Addressing the systemic challenges of poverty is no easy task. But in Birmingham’s Woodlawn community, this is exactly what’s happening through multi-pronged efforts designed to build long-term success.
And now, the efforts to revitalize what was once a thriving town are yielding results, with Woodlawn welcoming new businesses and residents and continuing to grow as an innovative hub for education and community wellness.
Annexed into the city of Birmingham in 1910, Woodlawn was once a burgeoning community. However, by the 1970s, it had changed, and urban blight and poverty adversely affected the area. In 2008, Mike and Gillian Goodrich started the Woodlawn Foundation, launching the community’s revitalization. Now, due to a multitude of innovative public-private partnerships, the neighborhood is experiencing transformation in its schools, housing and businesses, becoming a place where people want to live and work once again.
From entrepreneurs working at the SocialVenture co-op space, to neighbors buying produce at the regular Woodlawn Street Market, Woodlawn is returning to vibrancy.
At the heart of the Woodlawn Foundation is place-based philanthropy, which involves multiple organizations working together and with local residents to develop long-term solutions. This initiative, Woodlawn United, whose objective is accomplishing comprehensive change in the entire community, is led by the Woodlawn Foundation.
“We have so many great organizations across our city and our region,” says Sally Mackin, Executive Director of the Woodlawn Foundation. “They all do great work, but many times that work happens through one organization and not through a unified effort. Woodlawn United focuses on every aspect of the Woodlawn community, working with multiple organizations in a coordinated fashion to meet residents’ needs.”
With a three-pronged approach of focusing on housing, education, and community wellness, the Woodlawn Foundation partners with public entities and private organizations to harness resources and empower the community. For instance, this year saw the opening of The Park at Wood Station, a two-story townhouse project with 64 units in 15 buildings, which opened at 100% occupancy. Through the combined efforts of architects, builders, mortgage lenders and corporate donors like Protective, coupled with available tax credits, new affordable and critically-needed housing became a reality.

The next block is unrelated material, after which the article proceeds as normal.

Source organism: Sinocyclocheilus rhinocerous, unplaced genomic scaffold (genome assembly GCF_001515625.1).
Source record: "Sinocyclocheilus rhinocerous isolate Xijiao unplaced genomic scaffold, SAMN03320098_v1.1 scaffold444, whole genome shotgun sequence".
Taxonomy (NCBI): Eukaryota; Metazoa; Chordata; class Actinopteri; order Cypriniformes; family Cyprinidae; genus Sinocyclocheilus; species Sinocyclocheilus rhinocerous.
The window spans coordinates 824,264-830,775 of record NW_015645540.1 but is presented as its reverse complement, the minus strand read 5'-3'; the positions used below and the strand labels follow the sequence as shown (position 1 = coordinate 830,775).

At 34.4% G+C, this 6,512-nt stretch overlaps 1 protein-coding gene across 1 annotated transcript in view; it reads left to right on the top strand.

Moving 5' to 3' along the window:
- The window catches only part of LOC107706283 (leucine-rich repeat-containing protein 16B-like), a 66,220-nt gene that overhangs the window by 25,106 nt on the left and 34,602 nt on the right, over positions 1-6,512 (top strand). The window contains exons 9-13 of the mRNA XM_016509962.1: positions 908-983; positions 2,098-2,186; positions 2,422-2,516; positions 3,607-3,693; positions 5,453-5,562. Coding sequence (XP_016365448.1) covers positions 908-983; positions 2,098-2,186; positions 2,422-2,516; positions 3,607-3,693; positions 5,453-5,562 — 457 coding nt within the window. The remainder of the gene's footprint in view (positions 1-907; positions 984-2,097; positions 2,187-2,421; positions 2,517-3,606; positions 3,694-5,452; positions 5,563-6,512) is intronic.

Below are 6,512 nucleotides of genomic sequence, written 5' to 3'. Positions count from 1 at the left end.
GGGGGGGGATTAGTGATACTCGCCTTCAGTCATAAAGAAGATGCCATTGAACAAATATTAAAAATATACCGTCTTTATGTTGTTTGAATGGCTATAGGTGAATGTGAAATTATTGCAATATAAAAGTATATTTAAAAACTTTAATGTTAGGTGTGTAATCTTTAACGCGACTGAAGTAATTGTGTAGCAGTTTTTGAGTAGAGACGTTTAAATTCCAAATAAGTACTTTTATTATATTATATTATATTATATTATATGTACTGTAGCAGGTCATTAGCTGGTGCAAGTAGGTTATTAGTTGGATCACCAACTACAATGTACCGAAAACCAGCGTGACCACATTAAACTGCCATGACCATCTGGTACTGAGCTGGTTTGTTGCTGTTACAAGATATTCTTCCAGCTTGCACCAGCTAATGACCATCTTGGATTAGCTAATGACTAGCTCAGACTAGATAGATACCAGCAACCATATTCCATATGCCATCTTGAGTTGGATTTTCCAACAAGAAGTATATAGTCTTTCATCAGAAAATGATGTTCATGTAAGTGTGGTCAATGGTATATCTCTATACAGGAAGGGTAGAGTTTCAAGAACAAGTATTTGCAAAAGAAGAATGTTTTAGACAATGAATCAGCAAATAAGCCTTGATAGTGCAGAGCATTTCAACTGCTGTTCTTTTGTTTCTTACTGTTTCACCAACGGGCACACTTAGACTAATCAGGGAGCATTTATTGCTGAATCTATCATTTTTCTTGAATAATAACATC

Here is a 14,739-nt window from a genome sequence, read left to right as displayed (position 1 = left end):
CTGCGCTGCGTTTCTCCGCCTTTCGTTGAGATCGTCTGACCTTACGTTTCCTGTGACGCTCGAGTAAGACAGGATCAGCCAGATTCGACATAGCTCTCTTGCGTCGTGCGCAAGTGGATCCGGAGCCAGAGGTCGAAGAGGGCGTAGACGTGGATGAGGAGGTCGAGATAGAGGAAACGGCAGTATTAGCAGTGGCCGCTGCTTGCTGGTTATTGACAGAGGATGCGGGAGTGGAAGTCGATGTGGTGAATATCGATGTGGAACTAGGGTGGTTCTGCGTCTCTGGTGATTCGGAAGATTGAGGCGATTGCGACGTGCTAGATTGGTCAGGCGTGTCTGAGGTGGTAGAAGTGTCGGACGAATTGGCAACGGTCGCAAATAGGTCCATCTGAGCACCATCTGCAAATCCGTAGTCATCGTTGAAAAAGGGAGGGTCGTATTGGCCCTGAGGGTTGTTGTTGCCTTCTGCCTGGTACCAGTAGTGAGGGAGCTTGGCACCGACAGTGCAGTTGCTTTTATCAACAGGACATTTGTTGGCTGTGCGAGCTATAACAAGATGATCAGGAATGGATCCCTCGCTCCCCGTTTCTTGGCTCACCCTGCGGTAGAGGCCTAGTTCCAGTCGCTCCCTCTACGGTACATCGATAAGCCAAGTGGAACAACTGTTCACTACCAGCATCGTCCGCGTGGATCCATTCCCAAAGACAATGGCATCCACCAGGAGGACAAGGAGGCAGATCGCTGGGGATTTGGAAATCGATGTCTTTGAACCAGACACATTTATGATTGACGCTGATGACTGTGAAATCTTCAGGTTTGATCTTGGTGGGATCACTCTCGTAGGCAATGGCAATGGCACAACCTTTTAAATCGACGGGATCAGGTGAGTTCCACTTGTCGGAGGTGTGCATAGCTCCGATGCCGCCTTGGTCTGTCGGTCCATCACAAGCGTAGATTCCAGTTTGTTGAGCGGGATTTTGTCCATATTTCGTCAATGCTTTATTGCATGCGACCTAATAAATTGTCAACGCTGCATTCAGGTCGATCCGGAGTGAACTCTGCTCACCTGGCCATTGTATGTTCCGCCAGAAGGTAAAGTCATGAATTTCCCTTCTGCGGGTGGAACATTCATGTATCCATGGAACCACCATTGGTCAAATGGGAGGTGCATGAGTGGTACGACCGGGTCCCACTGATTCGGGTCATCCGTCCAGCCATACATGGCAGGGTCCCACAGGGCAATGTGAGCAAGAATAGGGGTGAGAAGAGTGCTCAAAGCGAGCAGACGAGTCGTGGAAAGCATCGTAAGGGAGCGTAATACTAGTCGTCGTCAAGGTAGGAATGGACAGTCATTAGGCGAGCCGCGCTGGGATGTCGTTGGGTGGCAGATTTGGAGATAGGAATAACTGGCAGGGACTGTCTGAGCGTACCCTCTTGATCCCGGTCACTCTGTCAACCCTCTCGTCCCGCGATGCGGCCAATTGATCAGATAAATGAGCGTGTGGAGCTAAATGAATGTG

Protective has been involved with the Woodlawn Foundation since its inception, providing both leadership and funding to a number of vital projects, Mackin says. “Johnny Johns (Protective’s Chairman and CEO) was a founding board member and has remained actively involved since that time,” she says. “His ability to understand and help us develop a long-term vision has been crucial to our success.”
Many Protective employees are and have been involved with Woodlawn revitalization efforts, from hands-on volunteer service to assisting with strategic planning. Kate Cotton, Vice President of Community Relations and Executive Director of the Protective Life Foundation, serves as the co-chair of the Campaign for Woodlawn, which is raising $7.1 million for the construction of The James Rushton Early Learning and Family Success Center. The Center, which will serve up to 100 infants and toddlers, will be a foundational piece in the Woodlawn Innovation Network, a “cradle to career” pipeline supporting the five schools that feed into Woodlawn High School.
“The Rushton Center is a great example of corporations, businesses and individuals investing in Birmingham’s future.” Sally says. “Investing in the Center is not an intervention or support for a program to correct something, but an investment whose return won’t be realized for 18 years when these students graduate. That takes real vision and a commitment to the future.”
“One of the things that makes the historic Woodlawn community special,” Johns says, “is that it’s home to many organizations dedicated to improving both Woodlawn and Birmingham as a whole. This includes the YWCA Central Alabama’s apartment housing complex, the office of REV Birmingham, the main campus of Cornerstone Schools, the Desert Island Supply Company (a reading & literacy program for students) and CAMP (College Admissions Made Possible).”
Sally concurs. “Donors look for and truly appreciate dedicated collaboration. Here in Woodlawn, they are funding a catalytic, life-changing movement.”